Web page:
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I need to understand something very important regarding F#: how it handles references and values. I know that F# defines immutable and mutable objects and also know the reason why.

But there is one thing that I do not know: how are objects treated?

I mean, in C# everything is a pointer and when assigning to an object the reference of another one, data are the same, and we'll have two pointers pointing the same data.

So in C# if I have this:

Object myobj1 = new Object();
Object myobj2 = myobj1;
bool myobj1 == myobj2; // It is true

Well, what about f#?

let myvar: MyObj = new MyObj ()
let myvar2: MyObj = myvar

What's the situation here? Does the assignment involves copy? or not.

And, generally speaking, what's f# approach to this topic? (I mean value vs reference).

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See also (related but not duplicate): stackoverflow.com/questions/3221200/f-let-mutable-vs-ref –  phooji Feb 13 '11 at 18:54
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2 Answers

up vote 5 down vote accepted

When working with reference types and value types, F# behaves just like C#.

  • When you have a reference type, it works with a reference to an instance in the heap.
  • When you have a value type (built-in, declared in C# or declared in F# using Struct attribute),
    the value is copied when you assign it to another value or pass as argument.

The only notable difference is that standard F# types (discriminated unions, records, lists, arrays and tuples) have structural equality semantics. This means that they are compared by comparing the actual value stored in them and not by comparing references (even if they are reference types). For example, if you create two lists of tuples containing the same data you get:

> let l1 = [ ("Hello", 0); ("Hi", 1) ]
  let l2 = [ ("Hi", 1); ("Hello", 0) ] |> List.rev;;
(...)

> l1 = l2;;
val it : bool = true

You get true even though lists and tuples are reference types. If you compare the references however (EDIT: Added sample inspired by kvb):

> System.Object.ReferenceEquals(l1, l2);;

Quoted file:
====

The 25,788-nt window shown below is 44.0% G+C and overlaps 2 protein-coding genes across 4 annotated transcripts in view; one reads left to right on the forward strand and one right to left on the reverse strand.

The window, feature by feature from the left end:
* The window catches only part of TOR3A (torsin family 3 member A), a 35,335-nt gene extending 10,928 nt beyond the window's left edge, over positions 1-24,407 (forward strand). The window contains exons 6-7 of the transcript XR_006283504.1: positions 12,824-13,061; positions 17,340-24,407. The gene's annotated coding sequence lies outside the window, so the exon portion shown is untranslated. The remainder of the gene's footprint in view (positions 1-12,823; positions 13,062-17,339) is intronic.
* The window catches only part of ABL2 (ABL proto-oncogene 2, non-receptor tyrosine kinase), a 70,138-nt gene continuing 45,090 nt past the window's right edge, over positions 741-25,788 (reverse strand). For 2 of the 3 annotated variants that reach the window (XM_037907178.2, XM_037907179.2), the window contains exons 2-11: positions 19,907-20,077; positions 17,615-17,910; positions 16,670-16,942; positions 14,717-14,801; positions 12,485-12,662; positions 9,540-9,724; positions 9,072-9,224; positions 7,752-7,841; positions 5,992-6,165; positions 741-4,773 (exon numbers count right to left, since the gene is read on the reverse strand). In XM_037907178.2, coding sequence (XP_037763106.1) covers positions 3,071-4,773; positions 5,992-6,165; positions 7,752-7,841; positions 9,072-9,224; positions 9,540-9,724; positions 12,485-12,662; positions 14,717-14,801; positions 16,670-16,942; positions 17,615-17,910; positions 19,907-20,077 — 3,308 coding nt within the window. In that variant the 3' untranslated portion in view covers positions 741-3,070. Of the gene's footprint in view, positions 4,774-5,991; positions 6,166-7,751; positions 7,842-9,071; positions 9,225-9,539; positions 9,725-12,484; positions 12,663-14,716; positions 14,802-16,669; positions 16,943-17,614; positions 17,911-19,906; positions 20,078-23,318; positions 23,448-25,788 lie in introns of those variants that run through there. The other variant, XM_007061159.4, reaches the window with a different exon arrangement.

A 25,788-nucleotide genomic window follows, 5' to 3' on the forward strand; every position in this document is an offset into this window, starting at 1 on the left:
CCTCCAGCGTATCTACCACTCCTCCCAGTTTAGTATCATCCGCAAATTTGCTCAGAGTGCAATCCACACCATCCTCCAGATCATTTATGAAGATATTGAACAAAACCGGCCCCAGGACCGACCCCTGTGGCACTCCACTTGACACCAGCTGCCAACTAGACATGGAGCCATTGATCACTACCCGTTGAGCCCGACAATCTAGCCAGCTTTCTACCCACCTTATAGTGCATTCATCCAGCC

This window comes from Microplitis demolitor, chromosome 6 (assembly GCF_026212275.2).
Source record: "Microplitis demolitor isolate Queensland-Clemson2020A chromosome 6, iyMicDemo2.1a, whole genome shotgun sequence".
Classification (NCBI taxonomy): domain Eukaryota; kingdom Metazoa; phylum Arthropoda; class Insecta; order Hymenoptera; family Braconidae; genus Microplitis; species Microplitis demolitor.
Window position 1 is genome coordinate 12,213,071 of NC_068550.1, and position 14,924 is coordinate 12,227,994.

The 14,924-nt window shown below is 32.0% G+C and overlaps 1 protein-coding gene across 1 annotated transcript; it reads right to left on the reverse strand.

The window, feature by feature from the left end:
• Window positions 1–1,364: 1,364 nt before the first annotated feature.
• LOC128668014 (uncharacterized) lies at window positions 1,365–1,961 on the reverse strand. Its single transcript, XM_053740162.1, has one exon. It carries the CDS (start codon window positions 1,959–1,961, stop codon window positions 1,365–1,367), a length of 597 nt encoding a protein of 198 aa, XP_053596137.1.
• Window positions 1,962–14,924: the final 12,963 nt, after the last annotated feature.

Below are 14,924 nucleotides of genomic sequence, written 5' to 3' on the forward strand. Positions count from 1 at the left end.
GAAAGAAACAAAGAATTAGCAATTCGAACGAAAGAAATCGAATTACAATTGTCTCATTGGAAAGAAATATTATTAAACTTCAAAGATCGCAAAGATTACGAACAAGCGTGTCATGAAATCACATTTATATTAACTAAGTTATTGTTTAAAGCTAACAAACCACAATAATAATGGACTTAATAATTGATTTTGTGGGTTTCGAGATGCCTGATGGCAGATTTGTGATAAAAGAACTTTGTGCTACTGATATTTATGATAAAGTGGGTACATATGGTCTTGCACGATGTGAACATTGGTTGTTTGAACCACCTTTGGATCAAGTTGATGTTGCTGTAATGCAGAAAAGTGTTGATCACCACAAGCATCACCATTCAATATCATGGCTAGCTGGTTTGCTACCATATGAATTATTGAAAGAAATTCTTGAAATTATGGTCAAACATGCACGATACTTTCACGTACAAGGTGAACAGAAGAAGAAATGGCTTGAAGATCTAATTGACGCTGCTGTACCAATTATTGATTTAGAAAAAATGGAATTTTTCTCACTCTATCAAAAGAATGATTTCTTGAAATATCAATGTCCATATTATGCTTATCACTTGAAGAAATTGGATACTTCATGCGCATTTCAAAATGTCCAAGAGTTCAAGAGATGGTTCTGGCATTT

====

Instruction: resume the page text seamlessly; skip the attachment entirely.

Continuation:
val it : bool = false

The use of structural equality makes sense in F# because the types are immutable - when you create two values containing the same data, they will always be the same. If they were mutable, you could change one and they wouldn't be equal anymore - that's why it makes more sense to use reference equality for mutable types.

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OK thankyou... just one more thing... all built in types in f#, are they struct or not??? I mean are they value type? or not? –  Andry Feb 13 '11 at 19:36
3  
@Andry: In principle it doesn't matter - because they are immutable and have structural equality semantics, they would behave the same. From a practical point of view, it may matter (for performance). So, the answer is that all standard F# types are reference types. You can define value type by adding [<Struct>] to your object type declaration, but discriminated unions will always be reference types. –  Tomas Petricek Feb 13 '11 at 19:39
    
Thankyou Tomas, you're always my light when handling f#... :) –  Andry Feb 13 '11 at 19:43
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As you can convince yourself with the following simple experiment, F#'s behavior is the same as C#'s:

printfn "%b" (myvar = myvar2)  // true

Or better yet:

printfn "%b" (obj.ReferenceEquals(myvar, myvar2)) // true

since as Tomas points out, the behavior of (=) can be a bit subtle.

From my perspective, there isn't really any logical alternative; what else could myvar2 possibly contain? There isn't any general mechanism for duplicating objects of arbitrary types, so the only behavior that makes sense is for myvar and myvar2 to contain equal references.

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